Bhoger Khichuri: The Bengali Version of Your Regular Khichdi
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Aren’t we all too familiar with the word Khichdi? I am sure it is the same thing that your mother cooks for you, each time you fall sick, or when dinner has to be cooked quickly with less ingredients. Many of you might make a face, when you see you see khichdi in your tiffin while others might see it as a sigh of relief after eating junk for a week. While you might share a love-hate relationship with the dish, the fact that Khichdi has been an underrated dish cannot be denied.

The term Khichdi comes from the Sanskrit term ‘Khiccha’ which usually translates to a dish made of rice and lentils. While majorly, the dish is a simple one-pot recipe made of rice and legumes, various regions have developed their own varieties of Khichdi.  The northern part of the country and parts of Gujarat are happy with their simple and bland version of the dish, people in the southern part of the country in states like Karnataka and Tamil Nadu like to spice up their khichdi and flavour them with a number of different ingredients.

Let us take you to the eastern side of the country to West Bengal where the much popular Bhoger Khichuri is consumed by Bengalis with great zeal. Be it Durga Pujo or regular comfort meals, Khichuri is a normal in every Bengali household. 



    200 gms Moong Dal

    200 gms Rice preferably Govindbhog

    2 gm cumin seeds

    3 cardamom

    3 cinnamon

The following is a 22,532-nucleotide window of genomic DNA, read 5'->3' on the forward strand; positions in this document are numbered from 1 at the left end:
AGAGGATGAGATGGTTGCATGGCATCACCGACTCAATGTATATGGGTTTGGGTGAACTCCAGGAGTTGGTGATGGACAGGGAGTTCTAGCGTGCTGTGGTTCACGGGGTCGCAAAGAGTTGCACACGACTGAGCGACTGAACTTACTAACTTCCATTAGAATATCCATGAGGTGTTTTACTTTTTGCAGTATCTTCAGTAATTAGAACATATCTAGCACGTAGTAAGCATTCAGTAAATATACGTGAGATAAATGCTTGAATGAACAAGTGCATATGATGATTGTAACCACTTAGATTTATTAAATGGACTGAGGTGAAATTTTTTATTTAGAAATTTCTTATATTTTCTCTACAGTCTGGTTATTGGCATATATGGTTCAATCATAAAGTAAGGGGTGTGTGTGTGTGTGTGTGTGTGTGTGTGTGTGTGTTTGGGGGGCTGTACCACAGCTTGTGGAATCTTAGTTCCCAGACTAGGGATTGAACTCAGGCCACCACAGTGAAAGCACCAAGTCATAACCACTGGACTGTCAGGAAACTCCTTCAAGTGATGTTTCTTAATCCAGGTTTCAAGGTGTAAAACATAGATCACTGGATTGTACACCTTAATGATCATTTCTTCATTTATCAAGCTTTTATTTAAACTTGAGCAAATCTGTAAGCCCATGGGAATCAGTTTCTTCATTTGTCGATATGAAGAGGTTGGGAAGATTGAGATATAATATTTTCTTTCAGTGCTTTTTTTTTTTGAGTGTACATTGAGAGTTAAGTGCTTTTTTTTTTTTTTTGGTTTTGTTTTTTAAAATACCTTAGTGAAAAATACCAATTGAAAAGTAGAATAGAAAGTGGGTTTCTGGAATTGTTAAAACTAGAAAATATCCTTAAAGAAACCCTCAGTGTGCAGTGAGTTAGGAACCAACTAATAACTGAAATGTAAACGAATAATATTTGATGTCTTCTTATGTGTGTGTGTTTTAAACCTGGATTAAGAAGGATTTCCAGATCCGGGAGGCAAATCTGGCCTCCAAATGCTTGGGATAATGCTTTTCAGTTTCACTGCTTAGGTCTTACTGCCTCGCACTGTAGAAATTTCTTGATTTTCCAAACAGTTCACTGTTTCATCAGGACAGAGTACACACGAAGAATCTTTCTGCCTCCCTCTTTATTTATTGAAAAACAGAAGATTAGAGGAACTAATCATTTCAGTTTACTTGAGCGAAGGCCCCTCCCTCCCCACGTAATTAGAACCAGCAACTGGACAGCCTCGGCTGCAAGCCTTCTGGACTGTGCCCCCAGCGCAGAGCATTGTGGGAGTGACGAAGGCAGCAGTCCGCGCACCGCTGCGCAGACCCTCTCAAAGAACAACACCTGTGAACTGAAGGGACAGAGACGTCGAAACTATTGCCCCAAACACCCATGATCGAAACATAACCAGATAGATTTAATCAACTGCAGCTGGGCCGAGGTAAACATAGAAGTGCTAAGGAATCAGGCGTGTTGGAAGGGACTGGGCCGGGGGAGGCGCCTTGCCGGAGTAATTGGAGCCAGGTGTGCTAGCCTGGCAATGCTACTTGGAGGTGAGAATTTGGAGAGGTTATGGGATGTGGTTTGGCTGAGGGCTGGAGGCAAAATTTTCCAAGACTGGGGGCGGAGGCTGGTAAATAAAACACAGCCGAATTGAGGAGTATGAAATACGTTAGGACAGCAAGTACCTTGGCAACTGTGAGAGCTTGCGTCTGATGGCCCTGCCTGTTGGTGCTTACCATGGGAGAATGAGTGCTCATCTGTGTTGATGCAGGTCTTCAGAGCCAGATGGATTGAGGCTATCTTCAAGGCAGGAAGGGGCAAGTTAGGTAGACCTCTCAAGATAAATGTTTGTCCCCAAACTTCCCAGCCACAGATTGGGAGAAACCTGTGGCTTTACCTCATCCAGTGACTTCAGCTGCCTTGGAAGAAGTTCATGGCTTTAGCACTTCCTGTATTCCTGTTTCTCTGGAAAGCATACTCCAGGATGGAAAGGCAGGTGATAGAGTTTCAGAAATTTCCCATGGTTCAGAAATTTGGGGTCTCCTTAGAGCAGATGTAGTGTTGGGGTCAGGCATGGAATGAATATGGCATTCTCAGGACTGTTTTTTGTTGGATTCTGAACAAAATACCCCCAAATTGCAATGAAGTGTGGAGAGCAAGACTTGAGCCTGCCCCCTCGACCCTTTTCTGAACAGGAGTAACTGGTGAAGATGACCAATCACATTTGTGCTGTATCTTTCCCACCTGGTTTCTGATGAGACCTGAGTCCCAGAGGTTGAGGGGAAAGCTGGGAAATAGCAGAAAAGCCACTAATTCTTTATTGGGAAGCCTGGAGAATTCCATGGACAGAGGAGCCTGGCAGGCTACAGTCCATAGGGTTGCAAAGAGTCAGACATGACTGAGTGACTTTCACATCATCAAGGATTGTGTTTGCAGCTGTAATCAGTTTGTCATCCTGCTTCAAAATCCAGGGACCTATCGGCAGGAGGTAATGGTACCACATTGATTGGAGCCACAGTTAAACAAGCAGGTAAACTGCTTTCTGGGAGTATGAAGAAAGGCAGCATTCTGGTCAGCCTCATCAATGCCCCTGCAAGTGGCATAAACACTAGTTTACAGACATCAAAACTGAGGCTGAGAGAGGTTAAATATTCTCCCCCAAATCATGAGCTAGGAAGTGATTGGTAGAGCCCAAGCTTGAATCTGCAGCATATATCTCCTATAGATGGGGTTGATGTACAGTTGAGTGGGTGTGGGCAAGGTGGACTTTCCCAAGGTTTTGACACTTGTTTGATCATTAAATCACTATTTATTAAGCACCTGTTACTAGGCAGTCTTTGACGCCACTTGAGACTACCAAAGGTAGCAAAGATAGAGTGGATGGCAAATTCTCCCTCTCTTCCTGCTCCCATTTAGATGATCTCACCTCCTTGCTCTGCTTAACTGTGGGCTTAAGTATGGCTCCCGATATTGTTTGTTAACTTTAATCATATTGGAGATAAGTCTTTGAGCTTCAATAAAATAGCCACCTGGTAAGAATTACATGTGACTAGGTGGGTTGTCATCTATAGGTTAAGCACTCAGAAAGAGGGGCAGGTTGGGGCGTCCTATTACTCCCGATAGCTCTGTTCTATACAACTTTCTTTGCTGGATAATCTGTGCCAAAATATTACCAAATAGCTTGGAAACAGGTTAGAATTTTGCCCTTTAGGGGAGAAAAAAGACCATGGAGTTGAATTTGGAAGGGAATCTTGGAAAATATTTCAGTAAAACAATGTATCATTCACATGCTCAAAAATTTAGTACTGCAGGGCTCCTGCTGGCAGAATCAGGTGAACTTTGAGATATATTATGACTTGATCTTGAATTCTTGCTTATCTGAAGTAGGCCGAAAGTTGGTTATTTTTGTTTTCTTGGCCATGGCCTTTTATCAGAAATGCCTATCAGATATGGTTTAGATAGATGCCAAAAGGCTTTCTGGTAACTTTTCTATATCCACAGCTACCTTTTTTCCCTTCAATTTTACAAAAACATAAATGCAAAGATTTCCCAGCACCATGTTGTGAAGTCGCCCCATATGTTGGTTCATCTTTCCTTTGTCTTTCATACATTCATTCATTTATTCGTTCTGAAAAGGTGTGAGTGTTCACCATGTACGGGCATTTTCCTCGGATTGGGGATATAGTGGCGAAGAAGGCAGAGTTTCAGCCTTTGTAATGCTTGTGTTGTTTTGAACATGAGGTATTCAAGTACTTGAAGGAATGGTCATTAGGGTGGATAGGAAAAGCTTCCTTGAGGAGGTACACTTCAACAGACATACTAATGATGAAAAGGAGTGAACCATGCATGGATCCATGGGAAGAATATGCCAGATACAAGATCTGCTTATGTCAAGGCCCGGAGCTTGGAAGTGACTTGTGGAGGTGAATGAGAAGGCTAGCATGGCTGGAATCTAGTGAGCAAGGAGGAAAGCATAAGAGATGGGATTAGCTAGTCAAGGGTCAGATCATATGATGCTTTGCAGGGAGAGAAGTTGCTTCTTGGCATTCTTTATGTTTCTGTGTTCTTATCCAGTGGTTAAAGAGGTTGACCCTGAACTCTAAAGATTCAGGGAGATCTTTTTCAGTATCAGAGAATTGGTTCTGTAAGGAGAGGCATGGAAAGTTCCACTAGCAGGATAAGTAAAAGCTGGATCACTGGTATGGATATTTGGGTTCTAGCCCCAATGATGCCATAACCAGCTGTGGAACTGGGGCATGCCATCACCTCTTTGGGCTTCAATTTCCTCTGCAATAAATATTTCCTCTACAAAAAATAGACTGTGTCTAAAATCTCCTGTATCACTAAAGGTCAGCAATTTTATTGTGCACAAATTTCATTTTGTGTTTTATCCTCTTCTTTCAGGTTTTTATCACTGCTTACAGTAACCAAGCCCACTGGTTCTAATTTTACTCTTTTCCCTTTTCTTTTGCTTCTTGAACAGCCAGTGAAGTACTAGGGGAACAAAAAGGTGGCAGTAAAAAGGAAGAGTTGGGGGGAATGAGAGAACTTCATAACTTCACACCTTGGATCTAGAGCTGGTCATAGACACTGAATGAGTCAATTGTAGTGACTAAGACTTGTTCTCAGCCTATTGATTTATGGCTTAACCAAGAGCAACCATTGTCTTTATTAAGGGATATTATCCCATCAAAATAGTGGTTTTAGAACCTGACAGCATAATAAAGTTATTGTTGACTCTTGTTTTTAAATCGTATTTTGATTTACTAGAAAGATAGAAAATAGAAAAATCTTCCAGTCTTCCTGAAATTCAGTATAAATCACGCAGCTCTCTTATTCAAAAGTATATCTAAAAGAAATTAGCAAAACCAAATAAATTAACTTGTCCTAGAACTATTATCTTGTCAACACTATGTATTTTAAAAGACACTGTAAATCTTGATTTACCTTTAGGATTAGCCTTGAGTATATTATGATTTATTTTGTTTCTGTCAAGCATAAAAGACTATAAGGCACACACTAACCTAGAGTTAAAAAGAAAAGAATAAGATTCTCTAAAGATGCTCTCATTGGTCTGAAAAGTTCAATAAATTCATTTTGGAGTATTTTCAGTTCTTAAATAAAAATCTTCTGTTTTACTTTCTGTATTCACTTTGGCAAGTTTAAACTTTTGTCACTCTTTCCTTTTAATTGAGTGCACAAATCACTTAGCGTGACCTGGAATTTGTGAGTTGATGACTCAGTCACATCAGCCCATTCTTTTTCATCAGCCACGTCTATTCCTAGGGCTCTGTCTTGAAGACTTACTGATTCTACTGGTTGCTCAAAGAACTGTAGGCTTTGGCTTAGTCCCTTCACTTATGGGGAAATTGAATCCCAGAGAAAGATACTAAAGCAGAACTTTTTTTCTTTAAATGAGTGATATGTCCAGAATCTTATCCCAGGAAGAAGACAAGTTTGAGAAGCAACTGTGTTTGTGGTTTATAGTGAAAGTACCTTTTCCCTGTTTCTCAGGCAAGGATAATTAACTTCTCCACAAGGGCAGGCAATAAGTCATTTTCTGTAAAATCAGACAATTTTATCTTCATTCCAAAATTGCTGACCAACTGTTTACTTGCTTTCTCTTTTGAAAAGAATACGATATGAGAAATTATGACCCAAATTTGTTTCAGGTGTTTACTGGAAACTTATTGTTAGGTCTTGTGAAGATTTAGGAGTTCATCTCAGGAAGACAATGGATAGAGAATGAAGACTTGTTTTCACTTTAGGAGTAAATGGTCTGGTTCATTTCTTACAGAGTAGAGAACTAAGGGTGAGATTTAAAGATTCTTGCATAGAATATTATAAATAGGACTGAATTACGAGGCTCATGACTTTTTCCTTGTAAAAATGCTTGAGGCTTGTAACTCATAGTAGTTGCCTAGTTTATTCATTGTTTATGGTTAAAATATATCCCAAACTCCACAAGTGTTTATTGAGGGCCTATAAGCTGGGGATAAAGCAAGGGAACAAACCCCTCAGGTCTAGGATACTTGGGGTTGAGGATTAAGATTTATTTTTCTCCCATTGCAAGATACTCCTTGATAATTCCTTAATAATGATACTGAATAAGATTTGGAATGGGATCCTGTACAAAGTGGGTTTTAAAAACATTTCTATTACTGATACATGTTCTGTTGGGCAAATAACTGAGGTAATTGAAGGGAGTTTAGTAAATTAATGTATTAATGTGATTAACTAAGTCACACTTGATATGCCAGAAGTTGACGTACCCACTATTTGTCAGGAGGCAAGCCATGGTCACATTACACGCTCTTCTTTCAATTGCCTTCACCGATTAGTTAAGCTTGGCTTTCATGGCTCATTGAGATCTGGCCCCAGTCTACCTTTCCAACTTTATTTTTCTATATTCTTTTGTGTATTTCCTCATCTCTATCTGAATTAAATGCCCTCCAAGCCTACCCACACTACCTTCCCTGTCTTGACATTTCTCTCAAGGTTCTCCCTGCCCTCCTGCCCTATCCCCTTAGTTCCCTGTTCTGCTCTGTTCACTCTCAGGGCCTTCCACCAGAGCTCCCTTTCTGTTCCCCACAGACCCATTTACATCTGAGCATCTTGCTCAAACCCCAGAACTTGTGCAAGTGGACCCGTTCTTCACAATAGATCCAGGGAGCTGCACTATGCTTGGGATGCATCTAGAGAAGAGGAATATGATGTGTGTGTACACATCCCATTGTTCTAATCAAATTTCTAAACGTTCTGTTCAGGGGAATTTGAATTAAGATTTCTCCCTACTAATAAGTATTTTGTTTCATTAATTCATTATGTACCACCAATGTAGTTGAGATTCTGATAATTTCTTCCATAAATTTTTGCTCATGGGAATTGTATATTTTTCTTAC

1 clove

    3 dried red chillies

    3 bay leaves

    5 gms turmeric powder

    5 gms cumin powder

    25 gm salt

    25 gm sugar

    ½ tsp garam masala

    200 gm cauliflower cut into florets

    200 gm potatoes cut into 5 cm chunks

    100 gms tomatoes cut into quarters

    80 gm peas blanched

    40 gm ginger garlic paste

    40 gm grated coconut

    5 pcs green chillies

    10 gms ghee


    Put the rice in a bowl and wash it thoroughly. Strain the excess water over a net. Now, leave it for drying.

    Wash and clean your daal (lentil) and dry roast it in a pan till it turns pinkish brown. Keep stirring continuously for an even roast.

    Rinse it once, do not over rinse the roasted daal and allow it to dry.

    In a separate wok or pan, heat oil. Shallow fry the rice to activate the smell until it appears a little glassy. Keep it aside for bringing it to room temperature.

    In the same pan, add 15 gms of oil. Now, fry the potatoes till they develop a golden brown coat. Set aside. Now, fry the cauliflowers till they develop a light brown coat. 

    In a small bowl, make a paste of ginger, turmeric powder and cumin powder with some water.

    Now, heat some mustard oil and fry dry red chillies, bay leaves, cinnamon, cardamom, cumin seeds and cloves.

    Add grated coconut to the pan and stir. Add the paste in the pan. Fry for around 7 -8 minutes. Add water in case the mixture becomes dry.

    Add chopped tomatoes in the pan and cook for two minutes. Add the daal and rice in the pan. Slit two green chillies and stir.

    Add water and salt and cover and boil it for 5 minutes. Stir occasionally.

    Add cauliflowers and potatoes. Cover and boil for 15 minutes.

    Scrape the bottom of the pan once in a while and add the peas, green chillies and sugar.

    Simmer on low heat for around 3 minutes. Add ghee on top.

    Turn of the heat, cover and let it rest.

Serve hot with papad, omellete, pickle or curd.

So, now when someone asks you ‘Kya khichdi paka re ho?’, you know what you have to do.